Ancient Egyptian Medicine

Ancient Egyptian medicine was practiced from 3300 B.C., and was to last until 525 B.C. Ancient Egyptian medicine was highly advanced, influencing the later Greek and Roman physicians.

Egyptian doctors could set bones and perform simple surgery. Their extensive knowledge and pharmacology at was backed by magical incantations. Ancient Egyptian physicians followed certain steps which would be recognizable to any modern doctor – examination, diagnosis, followed by prognosis and treatment. Many people would be surprised to hear that these treatments were often effective.

Ancient Egyptians did not believe in dissection. A dissected body was unable to rise, to live again. However, the Egyptian knowledge of anatomy was incredible, mainly due to their experience in mummification. Egyptian physicians understood there was a connection between heartbeat and pulse, and even vaguely understood the cardiac system.

Many of the suggestions of ancient Egyptian physicians were actually very effective. The Egyptians believed in cleanliness, and were known to shave their body hair, which may have prevented infections. They also proposed that could help could come from a good diet, avoiding foods like crawfish or unclean animals.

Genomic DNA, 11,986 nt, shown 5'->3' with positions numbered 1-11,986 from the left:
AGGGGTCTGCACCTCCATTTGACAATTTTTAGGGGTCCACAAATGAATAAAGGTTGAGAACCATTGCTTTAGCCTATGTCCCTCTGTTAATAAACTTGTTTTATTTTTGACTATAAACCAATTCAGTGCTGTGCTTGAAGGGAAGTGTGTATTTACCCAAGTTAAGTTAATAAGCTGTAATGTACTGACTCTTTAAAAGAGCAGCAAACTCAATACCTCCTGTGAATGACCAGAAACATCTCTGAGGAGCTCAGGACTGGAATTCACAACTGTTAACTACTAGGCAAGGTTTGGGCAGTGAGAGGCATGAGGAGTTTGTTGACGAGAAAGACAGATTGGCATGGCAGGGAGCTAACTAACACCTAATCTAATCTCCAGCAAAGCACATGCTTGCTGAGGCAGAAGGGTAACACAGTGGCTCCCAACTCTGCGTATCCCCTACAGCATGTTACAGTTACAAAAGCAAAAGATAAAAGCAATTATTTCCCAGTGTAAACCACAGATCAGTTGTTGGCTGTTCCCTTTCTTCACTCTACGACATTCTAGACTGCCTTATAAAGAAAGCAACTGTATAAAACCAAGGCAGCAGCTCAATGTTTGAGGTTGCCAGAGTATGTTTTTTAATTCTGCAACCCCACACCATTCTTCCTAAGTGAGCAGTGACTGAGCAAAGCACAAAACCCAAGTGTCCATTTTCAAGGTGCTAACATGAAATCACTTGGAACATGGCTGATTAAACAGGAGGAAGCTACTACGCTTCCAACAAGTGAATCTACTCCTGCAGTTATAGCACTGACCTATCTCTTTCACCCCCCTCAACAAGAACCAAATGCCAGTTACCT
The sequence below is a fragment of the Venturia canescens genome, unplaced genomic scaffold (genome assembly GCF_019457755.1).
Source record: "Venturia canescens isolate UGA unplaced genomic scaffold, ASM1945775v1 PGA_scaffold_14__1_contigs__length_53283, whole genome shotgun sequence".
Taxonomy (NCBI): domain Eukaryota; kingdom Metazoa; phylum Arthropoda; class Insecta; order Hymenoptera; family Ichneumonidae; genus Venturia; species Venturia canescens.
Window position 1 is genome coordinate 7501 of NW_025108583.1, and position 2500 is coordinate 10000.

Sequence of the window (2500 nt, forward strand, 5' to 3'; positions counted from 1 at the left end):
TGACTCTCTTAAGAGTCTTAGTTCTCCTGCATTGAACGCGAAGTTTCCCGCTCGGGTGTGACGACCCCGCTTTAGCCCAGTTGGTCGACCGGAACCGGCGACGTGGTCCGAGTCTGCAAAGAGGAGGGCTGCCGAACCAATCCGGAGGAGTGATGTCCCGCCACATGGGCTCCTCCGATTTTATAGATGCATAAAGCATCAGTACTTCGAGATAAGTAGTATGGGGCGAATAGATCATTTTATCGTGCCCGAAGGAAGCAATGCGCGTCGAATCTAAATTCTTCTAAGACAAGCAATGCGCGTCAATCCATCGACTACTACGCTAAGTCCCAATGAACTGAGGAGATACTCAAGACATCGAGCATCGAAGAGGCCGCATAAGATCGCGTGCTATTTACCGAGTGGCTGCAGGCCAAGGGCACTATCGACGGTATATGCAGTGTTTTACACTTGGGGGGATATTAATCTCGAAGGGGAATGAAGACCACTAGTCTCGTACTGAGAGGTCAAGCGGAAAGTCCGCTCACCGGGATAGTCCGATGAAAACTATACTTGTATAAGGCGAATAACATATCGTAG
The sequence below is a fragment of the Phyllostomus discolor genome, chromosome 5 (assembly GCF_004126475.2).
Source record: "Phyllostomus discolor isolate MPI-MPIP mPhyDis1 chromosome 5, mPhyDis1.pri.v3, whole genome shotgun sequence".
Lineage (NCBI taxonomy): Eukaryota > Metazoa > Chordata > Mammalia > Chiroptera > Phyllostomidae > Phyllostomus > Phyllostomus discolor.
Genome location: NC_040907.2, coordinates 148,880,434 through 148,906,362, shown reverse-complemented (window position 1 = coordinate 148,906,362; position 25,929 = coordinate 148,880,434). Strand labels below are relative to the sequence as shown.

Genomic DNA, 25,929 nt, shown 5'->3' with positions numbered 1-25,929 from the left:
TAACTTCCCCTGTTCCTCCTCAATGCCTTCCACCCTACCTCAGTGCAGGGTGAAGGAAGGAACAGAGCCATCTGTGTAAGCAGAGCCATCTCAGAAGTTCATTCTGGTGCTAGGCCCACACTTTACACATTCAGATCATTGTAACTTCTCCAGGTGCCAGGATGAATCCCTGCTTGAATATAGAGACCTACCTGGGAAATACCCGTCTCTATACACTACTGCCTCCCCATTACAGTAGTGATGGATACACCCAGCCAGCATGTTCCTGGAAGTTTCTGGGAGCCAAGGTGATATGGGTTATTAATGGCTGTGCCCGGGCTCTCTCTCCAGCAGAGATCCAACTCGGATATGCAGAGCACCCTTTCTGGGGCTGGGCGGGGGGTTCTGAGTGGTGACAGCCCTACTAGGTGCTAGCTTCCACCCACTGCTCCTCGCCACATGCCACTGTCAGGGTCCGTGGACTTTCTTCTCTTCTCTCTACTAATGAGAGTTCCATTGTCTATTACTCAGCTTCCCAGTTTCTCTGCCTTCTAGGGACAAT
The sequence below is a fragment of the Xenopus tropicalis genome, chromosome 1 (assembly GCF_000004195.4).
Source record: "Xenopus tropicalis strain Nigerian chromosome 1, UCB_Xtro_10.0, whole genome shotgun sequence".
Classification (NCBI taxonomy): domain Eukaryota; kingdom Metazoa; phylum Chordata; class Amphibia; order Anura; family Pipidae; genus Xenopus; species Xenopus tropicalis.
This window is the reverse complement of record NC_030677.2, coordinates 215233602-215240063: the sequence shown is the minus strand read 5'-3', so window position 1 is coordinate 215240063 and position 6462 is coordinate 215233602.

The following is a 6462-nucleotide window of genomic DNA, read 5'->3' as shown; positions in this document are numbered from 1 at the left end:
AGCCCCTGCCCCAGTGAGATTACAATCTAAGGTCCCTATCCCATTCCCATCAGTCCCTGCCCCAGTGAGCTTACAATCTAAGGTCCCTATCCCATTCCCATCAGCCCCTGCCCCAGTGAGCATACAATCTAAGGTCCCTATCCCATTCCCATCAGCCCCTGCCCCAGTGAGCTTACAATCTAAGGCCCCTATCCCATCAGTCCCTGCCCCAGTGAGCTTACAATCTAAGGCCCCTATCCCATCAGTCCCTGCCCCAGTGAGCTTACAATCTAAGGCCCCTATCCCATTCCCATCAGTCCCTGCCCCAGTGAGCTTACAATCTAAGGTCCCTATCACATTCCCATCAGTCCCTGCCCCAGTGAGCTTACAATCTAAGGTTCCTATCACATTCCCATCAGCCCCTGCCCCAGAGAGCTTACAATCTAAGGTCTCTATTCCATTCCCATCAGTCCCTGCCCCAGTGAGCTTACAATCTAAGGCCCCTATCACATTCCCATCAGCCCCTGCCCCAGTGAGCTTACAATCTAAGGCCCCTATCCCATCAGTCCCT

Interestingly, the use of kohl as eyeliner was once seen as a simple fashion statement. Studies performed on small pots of kohl found in tombs revealed a surprising fact. The ingredients in this online or are very effective antibacterial agents. This highly valued makeup could prevent infection, and possibly even save the eyesight of those who used it.

Of course, other practices were not so benign. Many pharmaceuticals contained animal dung. Feces will often contain certain molds, and these may occasionally have curative qualities. However, fecal bacteria can cause dangerous infections.

Religion and magic were intertwined in ancient Egypt. If the gods could cause ailments, then entreaties to the gods could help that disease disappear. Physicians commonly used magic and incantations to effect recoveries. Amulets were also a popular choice to prevent disease or stimulate healing.

The ancient Egyptians are proud to claim the earliest recorded physician, Hesyre, doctor to Pharaoh Djoser in the 27th Century BC. In 2400 B.C., we see the first recorded reference to a female doctor, the lady Peseshet.

Ancient Egyptian physicians were not just general practitioners. There were many specialties, including ophthalmologists, dentists, gastroenterologists, and even proctologists. Pharaohs and other royalty enjoyed their own physicians; the common people could visit medical institutions for treatment.

Over several millennia, the ancient Egyptians contributed a great deal of medical knowledge to ancient mankind. Hippocrates, the father of medicine, studied at the temple of Amenhotep, using these lessons to advance medical practices in Greece. Pliny the Elder, Herodotus, and Homer wrote extensively on the Egyptian contribution to the understanding of medicine. Is it any wonder we think they are just so darn swell?